Washington State Magazine

Winter 2002


Winter 2002

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In This Issue...

Features

Bridges to Prosperity :: When Ethiopian partisans blew up a bridge to stop the advance of Mussolini, they also split a region. Ken Frantz put it back together. by Teresa Wippel

{ WEB EXCLUSIVE–Gallery: Bridges to prosperity :: Photographs of Ethiopia by Zoe Keone.}

A matter of survival :: One of the simplest truths of nature is that if a species is to survive, it must reproduce. faculty researchers explore reproduction's mysteries and threats. by Mary Aegerter

Friendly People :: William Hewitt built his dream on Blake Island. Hewitt is gone, but his dream lives on in Native tradition and the rich aroma of roasting salmon. by Pat Caraher

Taking the University to the people :: Cooperative Extension still offers advice on how to can your tomatoes or care for your chickens. But it also does much more, probing needs and providing solutions in every corner of the state. by Tim Steury

The Puyallup Fair :: Every year in late summer, more than a million people gather in Puyallup to eat cotton candy, endure the latest thrill rides--and watch 4-H-ers show their stuff. by Pat Caraher

Panoramas

Departments

Tracking

Cover: Ken Frantz '71, right, founding executive director of Bridges to Prosperity, Inc., participates in a ribbon cutting ceremony with Ethiopian provincial officials and an Ethiopian orthodox priest. The ceremony marked the reopening of Second Portuguese Bridge, which spans the Blue Nile River in Ethiopia. Virtually impassable since World War II, the bridge had been repaired by Frantz and his crew of volunteers from Bridges to Prosperity, ending years of isolation for communities on both sides of the river. Read the story. Photo by Zoe Keone.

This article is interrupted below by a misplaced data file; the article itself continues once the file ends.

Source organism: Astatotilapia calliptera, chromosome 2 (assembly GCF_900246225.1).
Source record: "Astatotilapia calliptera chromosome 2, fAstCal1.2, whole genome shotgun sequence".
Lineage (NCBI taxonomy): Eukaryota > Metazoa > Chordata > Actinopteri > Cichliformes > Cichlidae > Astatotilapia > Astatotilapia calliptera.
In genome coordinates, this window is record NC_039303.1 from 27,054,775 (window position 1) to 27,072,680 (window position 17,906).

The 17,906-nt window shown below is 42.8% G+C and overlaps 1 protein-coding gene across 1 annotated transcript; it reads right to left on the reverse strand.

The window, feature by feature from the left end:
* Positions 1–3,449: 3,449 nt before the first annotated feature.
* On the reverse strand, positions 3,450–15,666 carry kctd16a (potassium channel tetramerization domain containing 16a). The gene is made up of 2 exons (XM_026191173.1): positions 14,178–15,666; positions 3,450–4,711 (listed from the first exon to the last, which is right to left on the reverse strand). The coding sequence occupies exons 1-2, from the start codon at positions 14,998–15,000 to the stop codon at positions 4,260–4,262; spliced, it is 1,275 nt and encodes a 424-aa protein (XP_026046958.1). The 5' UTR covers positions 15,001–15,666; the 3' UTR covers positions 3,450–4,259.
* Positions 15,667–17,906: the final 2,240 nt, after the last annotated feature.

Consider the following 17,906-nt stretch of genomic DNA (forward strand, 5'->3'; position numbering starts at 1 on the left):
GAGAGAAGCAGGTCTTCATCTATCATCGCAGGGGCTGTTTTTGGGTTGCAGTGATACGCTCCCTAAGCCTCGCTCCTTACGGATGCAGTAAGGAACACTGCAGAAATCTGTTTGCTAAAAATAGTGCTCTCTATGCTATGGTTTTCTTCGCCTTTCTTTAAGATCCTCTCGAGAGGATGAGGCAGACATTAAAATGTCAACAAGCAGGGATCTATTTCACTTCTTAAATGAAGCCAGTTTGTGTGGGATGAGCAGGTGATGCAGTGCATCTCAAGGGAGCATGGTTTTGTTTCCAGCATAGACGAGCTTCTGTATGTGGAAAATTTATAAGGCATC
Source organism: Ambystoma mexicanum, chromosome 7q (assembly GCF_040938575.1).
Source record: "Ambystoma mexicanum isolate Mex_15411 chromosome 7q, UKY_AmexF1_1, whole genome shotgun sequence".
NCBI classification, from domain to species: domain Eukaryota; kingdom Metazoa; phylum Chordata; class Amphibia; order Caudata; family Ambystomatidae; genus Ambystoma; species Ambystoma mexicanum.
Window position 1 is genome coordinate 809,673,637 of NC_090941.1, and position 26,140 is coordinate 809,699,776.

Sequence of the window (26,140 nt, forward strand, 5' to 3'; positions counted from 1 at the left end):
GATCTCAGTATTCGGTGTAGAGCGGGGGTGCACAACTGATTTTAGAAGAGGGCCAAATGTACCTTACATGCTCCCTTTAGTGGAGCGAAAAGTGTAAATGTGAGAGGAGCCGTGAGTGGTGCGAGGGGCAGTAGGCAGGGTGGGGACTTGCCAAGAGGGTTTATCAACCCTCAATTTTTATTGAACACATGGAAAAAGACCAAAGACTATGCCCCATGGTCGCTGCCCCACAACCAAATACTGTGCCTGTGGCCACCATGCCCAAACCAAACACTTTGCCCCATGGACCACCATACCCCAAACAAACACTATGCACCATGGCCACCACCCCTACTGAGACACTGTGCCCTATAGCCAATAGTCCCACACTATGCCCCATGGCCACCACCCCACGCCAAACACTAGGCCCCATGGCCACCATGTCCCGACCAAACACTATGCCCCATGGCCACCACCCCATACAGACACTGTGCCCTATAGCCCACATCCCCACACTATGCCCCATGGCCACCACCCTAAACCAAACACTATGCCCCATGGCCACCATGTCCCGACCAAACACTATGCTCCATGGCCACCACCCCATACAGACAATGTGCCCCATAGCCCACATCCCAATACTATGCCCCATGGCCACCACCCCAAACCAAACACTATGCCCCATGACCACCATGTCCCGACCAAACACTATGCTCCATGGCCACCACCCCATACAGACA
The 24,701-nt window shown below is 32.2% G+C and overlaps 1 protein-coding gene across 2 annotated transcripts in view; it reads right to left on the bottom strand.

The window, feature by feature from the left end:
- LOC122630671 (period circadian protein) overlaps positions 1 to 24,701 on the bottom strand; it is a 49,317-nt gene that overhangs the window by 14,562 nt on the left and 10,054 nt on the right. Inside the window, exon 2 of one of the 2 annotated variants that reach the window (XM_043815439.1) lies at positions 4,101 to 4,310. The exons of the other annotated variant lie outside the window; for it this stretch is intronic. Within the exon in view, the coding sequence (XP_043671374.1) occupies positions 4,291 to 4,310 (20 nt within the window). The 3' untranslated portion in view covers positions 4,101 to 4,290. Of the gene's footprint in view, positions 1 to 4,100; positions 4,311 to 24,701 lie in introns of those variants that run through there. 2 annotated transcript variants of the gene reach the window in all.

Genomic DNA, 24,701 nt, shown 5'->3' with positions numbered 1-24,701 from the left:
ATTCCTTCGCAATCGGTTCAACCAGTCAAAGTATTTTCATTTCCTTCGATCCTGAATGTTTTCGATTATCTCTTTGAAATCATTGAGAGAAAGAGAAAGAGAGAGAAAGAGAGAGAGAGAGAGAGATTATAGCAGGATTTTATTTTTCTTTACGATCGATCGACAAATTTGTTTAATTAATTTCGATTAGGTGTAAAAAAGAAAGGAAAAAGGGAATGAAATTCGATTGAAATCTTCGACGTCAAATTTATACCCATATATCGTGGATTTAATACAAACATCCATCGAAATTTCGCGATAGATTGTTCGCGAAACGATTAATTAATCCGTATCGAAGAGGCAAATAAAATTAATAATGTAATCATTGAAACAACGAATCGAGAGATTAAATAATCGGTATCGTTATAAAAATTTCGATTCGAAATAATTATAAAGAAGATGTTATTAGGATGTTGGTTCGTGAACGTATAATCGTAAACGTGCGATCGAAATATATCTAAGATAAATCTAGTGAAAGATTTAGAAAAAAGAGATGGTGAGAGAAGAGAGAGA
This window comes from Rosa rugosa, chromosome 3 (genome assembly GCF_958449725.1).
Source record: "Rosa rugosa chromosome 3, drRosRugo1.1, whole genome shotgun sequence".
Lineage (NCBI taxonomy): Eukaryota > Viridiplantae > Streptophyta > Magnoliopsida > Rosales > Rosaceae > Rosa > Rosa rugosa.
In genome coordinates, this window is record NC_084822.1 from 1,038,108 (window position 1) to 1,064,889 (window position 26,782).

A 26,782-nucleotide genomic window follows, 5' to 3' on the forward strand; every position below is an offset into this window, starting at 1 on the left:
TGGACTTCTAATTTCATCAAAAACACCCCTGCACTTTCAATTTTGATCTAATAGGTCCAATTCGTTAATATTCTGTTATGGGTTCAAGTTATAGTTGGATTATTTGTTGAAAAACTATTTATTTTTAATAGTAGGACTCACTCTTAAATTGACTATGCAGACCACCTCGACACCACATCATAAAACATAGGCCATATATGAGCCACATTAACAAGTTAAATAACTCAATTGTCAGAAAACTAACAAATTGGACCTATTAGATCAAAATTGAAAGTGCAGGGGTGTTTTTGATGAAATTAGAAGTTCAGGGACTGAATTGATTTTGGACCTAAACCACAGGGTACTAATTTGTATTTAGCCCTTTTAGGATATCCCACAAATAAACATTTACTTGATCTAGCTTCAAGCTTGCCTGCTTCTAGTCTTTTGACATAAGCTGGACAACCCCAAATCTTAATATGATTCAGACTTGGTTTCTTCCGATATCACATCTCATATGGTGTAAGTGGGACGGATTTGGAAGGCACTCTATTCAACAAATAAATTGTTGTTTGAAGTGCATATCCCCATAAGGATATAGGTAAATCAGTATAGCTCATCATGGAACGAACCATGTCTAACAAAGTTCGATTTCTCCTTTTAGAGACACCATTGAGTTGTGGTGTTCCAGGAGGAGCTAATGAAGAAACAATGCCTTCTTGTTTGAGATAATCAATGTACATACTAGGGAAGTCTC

Panoramas
Kim Kidwell. By Robert Hubner

Kim Kidwell. Robert Hubner

Designed to compete

by | © Washington State University

By developing new spring wheat varieties with exceptional milling and baking characteristics, Kim Kidwell hopes to create a domestic demand for Washington wheat so it is milled and baked in the Northwest instead of being exported into increasingly competitive foreign markets.

Currently, between 80 and 90 percent of Washington's annual wheat crop is exported rather than used domestically, says Kidwell, who is a spring wheat breeder and associate professor of crop and soil sciences at Washington State University.

Bakers look for a number of different characteristics in wheat, including water absorption, gluten strength, and protein content. Different levels of each characteristic can dramatically affect baking quality.

"Consistency is key," says Kidwell. "Manufacturers need products to bake to a similar size and quality each time. A loaf of bread is worthless to a manufacturer if it doesn't fit in its packaging."

One of the new wheat varieties created by Kidwell is called Zak. Released by WSU for public use in October 2000, Zak is a high-yielding variety that also makes excellent bread and cookies. Nabisco's bakery in Portland has expressed an interest in using Zak.

Categories: Earth sciences, Agriculture | Tags: Soil, Wheat

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